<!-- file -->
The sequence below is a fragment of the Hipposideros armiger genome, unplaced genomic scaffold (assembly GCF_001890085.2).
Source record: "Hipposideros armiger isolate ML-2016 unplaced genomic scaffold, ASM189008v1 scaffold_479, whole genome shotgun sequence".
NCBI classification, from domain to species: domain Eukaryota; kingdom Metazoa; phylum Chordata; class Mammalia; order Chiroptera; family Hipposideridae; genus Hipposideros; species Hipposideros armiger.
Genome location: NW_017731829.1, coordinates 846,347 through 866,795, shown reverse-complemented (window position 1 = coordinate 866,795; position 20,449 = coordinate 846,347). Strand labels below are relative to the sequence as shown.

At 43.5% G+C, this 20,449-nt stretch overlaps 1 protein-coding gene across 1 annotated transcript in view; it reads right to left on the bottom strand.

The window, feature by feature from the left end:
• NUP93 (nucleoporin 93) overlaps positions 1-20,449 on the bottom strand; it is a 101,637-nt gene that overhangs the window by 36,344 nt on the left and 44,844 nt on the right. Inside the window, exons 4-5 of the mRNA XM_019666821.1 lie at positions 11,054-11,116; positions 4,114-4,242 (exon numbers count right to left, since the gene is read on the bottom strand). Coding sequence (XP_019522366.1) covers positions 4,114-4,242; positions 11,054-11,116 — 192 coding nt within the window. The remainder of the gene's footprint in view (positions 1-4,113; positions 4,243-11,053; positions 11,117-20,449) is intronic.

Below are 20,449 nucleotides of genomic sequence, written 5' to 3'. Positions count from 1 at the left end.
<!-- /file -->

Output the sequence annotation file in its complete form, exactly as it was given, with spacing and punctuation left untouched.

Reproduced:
The sequence below is a fragment of the Hipposideros armiger genome, unplaced genomic scaffold (assembly GCF_001890085.2).
Source record: "Hipposideros armiger isolate ML-2016 unplaced genomic scaffold, ASM189008v1 scaffold_479, whole genome shotgun sequence".
NCBI classification, from domain to species: domain Eukaryota; kingdom Metazoa; phylum Chordata; class Mammalia; order Chiroptera; family Hipposideridae; genus Hipposideros; species Hipposideros armiger.
Genome location: NW_017731829.1, coordinates 846,347 through 866,795, shown reverse-complemented (window position 1 = coordinate 866,795; position 20,449 = coordinate 846,347). Strand labels below are relative to the sequence as shown.

At 43.5% G+C, this 20,449-nt stretch overlaps 1 protein-coding gene across 1 annotated transcript in view; it reads right to left on the bottom strand.

The window, feature by feature from the left end:
• NUP93 (nucleoporin 93) overlaps positions 1-20,449 on the bottom strand; it is a 101,637-nt gene that overhangs the window by 36,344 nt on the left and 44,844 nt on the right. Inside the window, exons 4-5 of the mRNA XM_019666821.1 lie at positions 11,054-11,116; positions 4,114-4,242 (exon numbers count right to left, since the gene is read on the bottom strand). Coding sequence (XP_019522366.1) covers positions 4,114-4,242; positions 11,054-11,116 — 192 coding nt within the window. The remainder of the gene's footprint in view (positions 1-4,113; positions 4,243-11,053; positions 11,117-20,449) is intronic.

Below are 20,449 nucleotides of genomic sequence, written 5' to 3'. Positions count from 1 at the left end.